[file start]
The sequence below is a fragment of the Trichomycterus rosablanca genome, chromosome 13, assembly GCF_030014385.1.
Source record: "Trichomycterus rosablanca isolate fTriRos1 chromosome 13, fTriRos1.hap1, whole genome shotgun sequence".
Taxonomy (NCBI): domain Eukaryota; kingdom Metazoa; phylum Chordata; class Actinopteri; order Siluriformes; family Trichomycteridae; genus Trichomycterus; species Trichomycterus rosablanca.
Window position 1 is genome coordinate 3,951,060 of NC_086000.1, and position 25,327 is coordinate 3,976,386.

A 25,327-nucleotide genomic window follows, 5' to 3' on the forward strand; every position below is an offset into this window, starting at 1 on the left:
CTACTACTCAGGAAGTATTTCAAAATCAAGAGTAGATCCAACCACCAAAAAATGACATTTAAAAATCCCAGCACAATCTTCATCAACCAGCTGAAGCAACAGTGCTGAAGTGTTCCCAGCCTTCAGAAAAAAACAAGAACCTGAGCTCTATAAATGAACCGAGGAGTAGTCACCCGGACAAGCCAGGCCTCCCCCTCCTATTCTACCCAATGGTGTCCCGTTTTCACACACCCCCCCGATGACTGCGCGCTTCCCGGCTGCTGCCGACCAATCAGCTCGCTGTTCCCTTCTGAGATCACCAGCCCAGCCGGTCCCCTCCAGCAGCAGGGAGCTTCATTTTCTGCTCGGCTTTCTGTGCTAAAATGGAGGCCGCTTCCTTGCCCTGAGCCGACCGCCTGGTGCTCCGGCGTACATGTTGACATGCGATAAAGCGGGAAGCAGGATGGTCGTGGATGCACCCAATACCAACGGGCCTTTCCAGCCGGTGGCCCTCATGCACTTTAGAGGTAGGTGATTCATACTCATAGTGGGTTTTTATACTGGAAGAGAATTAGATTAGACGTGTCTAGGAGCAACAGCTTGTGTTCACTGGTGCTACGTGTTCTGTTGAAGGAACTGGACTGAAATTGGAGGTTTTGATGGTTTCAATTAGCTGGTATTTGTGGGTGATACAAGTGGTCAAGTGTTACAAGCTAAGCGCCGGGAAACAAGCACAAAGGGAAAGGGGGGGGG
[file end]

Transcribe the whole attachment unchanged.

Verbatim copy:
The sequence below is a fragment of the Trichomycterus rosablanca genome, chromosome 13, assembly GCF_030014385.1.
Source record: "Trichomycterus rosablanca isolate fTriRos1 chromosome 13, fTriRos1.hap1, whole genome shotgun sequence".
Taxonomy (NCBI): domain Eukaryota; kingdom Metazoa; phylum Chordata; class Actinopteri; order Siluriformes; family Trichomycteridae; genus Trichomycterus; species Trichomycterus rosablanca.
Window position 1 is genome coordinate 3,951,060 of NC_086000.1, and position 25,327 is coordinate 3,976,386.

A 25,327-nucleotide genomic window follows, 5' to 3' on the forward strand; every position below is an offset into this window, starting at 1 on the left:
CTACTACTCAGGAAGTATTTCAAAATCAAGAGTAGATCCAACCACCAAAAAATGACATTTAAAAATCCCAGCACAATCTTCATCAACCAGCTGAAGCAACAGTGCTGAAGTGTTCCCAGCCTTCAGAAAAAAACAAGAACCTGAGCTCTATAAATGAACCGAGGAGTAGTCACCCGGACAAGCCAGGCCTCCCCCTCCTATTCTACCCAATGGTGTCCCGTTTTCACACACCCCCCCGATGACTGCGCGCTTCCCGGCTGCTGCCGACCAATCAGCTCGCTGTTCCCTTCTGAGATCACCAGCCCAGCCGGTCCCCTCCAGCAGCAGGGAGCTTCATTTTCTGCTCGGCTTTCTGTGCTAAAATGGAGGCCGCTTCCTTGCCCTGAGCCGACCGCCTGGTGCTCCGGCGTACATGTTGACATGCGATAAAGCGGGAAGCAGGATGGTCGTGGATGCACCCAATACCAACGGGCCTTTCCAGCCGGTGGCCCTCATGCACTTTAGAGGTAGGTGATTCATACTCATAGTGGGTTTTTATACTGGAAGAGAATTAGATTAGACGTGTCTAGGAGCAACAGCTTGTGTTCACTGGTGCTACGTGTTCTGTTGAAGGAACTGGACTGAAATTGGAGGTTTTGATGGTTTCAATTAGCTGGTATTTGTGGGTGATACAAGTGGTCAAGTGTTACAAGCTAAGCGCCGGGAAACAAGCACAAAGGGAAAGGGGGGGGG